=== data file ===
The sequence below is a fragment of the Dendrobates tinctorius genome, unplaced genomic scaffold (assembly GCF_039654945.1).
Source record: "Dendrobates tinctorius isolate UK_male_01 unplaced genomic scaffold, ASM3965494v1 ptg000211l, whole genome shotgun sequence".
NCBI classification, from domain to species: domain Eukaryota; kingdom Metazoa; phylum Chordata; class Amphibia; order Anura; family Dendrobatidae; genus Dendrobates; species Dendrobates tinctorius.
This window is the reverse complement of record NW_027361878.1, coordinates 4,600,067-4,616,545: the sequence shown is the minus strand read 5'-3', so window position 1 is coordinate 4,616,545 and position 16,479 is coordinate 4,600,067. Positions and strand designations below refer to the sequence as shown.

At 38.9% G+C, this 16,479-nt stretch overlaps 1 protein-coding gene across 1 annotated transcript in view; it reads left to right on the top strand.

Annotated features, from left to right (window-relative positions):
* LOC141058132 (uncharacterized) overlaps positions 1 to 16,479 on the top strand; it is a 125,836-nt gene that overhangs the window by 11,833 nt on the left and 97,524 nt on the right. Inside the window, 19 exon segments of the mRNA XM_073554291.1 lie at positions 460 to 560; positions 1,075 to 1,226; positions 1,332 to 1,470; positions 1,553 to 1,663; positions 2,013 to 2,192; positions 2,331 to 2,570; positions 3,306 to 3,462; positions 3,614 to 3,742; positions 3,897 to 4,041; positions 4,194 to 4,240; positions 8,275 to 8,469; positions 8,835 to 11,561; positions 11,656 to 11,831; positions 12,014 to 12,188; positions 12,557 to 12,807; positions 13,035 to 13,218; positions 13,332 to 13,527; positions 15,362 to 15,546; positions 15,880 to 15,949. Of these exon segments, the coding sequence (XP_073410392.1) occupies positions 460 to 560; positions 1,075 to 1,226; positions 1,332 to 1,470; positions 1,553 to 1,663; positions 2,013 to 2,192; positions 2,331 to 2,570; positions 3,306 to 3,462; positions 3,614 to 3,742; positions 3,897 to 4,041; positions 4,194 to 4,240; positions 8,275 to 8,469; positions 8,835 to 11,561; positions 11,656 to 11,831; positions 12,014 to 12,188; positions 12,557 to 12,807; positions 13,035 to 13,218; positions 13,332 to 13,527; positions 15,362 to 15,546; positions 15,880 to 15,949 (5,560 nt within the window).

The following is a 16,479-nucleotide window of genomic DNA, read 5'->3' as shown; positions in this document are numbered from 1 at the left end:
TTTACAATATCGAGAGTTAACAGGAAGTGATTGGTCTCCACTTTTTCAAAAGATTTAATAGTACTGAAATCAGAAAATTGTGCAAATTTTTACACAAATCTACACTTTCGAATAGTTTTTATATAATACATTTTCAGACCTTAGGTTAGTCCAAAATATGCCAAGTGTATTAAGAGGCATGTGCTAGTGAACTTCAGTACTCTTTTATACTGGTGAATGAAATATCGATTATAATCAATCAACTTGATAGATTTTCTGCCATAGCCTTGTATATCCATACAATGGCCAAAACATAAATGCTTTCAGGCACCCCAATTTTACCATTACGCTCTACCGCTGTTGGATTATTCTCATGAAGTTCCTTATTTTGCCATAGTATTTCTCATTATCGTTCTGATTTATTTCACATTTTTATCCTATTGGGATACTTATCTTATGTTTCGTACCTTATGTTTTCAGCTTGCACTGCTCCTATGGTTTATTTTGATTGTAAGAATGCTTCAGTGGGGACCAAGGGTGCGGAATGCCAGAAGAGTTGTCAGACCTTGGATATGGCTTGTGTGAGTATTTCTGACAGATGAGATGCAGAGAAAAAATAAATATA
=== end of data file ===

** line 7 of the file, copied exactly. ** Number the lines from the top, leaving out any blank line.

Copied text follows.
* LOC141058132 (uncharacterized) overlaps positions 1 to 16,479 on the top strand; it is a 125,836-nt gene that overhangs the window by 11,833 nt on the left and 97,524 nt on the right. Inside the window, 19 exon segments of the mRNA XM_073554291.1 lie at positions 460 to 560; positions 1,075 to 1,226; positions 1,332 to 1,470; positions 1,553 to 1,663; positions 2,013 to 2,192; positions 2,331 to 2,570; positions 3,306 to 3,462; positions 3,614 to 3,742; positions 3,897 to 4,041; positions 4,194 to 4,240; positions 8,275 to 8,469; positions 8,835 to 11,561; positions 11,656 to 11,831; positions 12,014 to 12,188; positions 12,557 to 12,807; positions 13,035 to 13,218; positions 13,332 to 13,527; positions 15,362 to 15,546; positions 15,880 to 15,949. Of these exon segments, the coding sequence (XP_073410392.1) occupies positions 460 to 560; positions 1,075 to 1,226; positions 1,332 to 1,470; positions 1,553 to 1,663; positions 2,013 to 2,192; positions 2,331 to 2,570; positions 3,306 to 3,462; positions 3,614 to 3,742; positions 3,897 to 4,041; positions 4,194 to 4,240; positions 8,275 to 8,469; positions 8,835 to 11,561; positions 11,656 to 11,831; positions 12,014 to 12,188; positions 12,557 to 12,807; positions 13,035 to 13,218; positions 13,332 to 13,527; positions 15,362 to 15,546; positions 15,880 to 15,949 (5,560 nt within the window).